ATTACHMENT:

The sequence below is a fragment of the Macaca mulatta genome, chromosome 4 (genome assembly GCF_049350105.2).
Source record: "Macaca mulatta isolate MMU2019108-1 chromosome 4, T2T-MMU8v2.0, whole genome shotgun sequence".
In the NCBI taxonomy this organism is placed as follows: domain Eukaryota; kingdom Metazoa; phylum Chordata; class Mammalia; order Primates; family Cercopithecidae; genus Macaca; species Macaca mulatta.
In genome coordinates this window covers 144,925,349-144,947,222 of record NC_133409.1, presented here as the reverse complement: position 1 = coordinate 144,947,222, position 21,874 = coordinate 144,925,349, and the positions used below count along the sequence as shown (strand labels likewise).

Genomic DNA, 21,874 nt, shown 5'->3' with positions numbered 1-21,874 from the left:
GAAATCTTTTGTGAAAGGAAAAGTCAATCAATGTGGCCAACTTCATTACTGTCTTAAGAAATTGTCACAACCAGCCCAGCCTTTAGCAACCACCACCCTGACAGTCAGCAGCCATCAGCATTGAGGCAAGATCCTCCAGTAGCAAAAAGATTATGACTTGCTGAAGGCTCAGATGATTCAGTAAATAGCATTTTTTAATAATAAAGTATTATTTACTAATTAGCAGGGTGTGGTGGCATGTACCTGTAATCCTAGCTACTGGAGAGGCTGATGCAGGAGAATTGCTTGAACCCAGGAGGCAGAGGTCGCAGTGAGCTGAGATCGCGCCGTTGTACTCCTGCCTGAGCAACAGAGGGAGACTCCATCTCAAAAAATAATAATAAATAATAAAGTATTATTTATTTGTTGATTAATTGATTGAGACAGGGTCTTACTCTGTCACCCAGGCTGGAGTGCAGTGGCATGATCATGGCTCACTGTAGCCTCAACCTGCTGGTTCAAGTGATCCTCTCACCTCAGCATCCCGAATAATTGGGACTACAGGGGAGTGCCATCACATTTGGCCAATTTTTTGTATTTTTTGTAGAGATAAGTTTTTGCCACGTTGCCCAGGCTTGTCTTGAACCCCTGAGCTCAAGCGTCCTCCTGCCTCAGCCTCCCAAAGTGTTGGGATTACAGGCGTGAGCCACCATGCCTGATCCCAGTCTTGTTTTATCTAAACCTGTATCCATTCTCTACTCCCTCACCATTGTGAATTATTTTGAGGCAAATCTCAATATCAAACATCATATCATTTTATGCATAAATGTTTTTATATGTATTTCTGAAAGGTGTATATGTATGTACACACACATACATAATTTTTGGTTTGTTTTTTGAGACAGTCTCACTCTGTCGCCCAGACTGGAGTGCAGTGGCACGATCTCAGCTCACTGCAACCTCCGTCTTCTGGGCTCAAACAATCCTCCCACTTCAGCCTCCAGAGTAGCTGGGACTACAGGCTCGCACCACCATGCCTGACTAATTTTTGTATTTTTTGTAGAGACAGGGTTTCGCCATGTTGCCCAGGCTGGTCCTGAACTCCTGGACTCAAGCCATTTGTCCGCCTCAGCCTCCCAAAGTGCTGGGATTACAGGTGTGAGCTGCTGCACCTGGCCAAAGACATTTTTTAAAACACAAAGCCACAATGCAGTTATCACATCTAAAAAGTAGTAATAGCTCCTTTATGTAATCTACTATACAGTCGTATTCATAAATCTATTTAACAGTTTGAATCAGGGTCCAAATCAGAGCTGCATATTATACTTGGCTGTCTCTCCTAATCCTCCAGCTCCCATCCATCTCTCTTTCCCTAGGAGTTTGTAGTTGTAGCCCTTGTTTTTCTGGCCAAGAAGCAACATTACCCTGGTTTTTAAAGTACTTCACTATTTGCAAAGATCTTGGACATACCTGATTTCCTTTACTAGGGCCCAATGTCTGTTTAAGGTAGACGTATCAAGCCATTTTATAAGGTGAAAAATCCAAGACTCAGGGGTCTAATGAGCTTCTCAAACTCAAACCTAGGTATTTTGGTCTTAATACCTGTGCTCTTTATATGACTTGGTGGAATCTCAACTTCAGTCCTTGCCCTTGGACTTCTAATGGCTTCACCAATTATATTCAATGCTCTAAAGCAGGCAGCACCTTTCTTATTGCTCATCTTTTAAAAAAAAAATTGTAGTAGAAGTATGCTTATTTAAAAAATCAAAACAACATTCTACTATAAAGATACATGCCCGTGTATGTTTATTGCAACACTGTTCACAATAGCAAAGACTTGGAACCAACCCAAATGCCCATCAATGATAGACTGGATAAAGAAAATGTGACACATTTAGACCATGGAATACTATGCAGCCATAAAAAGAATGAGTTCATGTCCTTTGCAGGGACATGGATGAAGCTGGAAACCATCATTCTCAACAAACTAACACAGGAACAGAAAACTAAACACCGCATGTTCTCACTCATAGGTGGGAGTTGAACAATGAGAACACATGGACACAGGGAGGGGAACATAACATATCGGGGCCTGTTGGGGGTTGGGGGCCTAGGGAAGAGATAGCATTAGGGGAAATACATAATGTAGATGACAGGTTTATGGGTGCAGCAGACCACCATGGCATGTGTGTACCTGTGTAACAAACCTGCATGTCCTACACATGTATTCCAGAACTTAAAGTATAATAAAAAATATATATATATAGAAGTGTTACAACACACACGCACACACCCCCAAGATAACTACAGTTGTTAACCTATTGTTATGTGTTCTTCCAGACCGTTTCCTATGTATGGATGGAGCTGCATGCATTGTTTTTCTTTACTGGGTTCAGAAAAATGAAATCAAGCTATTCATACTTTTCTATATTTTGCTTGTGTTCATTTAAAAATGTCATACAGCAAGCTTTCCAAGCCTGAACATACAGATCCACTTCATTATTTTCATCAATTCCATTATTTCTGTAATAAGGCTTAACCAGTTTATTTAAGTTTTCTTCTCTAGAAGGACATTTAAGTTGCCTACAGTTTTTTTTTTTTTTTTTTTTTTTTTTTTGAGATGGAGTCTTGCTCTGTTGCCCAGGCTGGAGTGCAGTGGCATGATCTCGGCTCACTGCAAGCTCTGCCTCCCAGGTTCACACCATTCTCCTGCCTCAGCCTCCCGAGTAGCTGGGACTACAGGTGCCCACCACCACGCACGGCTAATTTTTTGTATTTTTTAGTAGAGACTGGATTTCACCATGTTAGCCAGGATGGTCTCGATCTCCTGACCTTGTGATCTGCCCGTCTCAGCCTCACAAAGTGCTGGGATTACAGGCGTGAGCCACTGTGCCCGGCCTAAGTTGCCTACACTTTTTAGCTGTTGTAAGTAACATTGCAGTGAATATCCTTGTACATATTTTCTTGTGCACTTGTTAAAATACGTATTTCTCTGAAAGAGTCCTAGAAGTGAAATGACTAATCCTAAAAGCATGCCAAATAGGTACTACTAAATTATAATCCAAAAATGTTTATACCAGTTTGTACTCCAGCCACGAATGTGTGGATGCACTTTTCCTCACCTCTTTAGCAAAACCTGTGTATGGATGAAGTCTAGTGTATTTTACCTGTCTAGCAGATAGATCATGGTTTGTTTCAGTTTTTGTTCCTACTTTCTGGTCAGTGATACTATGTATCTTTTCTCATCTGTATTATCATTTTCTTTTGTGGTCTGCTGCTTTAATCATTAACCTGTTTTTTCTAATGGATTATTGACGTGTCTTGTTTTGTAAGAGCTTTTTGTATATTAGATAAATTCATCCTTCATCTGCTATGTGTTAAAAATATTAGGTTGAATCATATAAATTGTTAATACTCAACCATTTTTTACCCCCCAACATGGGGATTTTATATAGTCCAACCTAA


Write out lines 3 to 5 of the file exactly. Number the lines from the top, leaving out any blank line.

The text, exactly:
In the NCBI taxonomy this organism is placed as follows: domain Eukaryota; kingdom Metazoa; phylum Chordata; class Mammalia; order Primates; family Cercopithecidae; genus Macaca; species Macaca mulatta.
In genome coordinates this window covers 144,925,349-144,947,222 of record NC_133409.1, presented here as the reverse complement: position 1 = coordinate 144,947,222, position 21,874 = coordinate 144,925,349, and the positions used below count along the sequence as shown (strand labels likewise).

Genomic DNA, 21,874 nt, shown 5'->3' with positions numbered 1-21,874 from the left: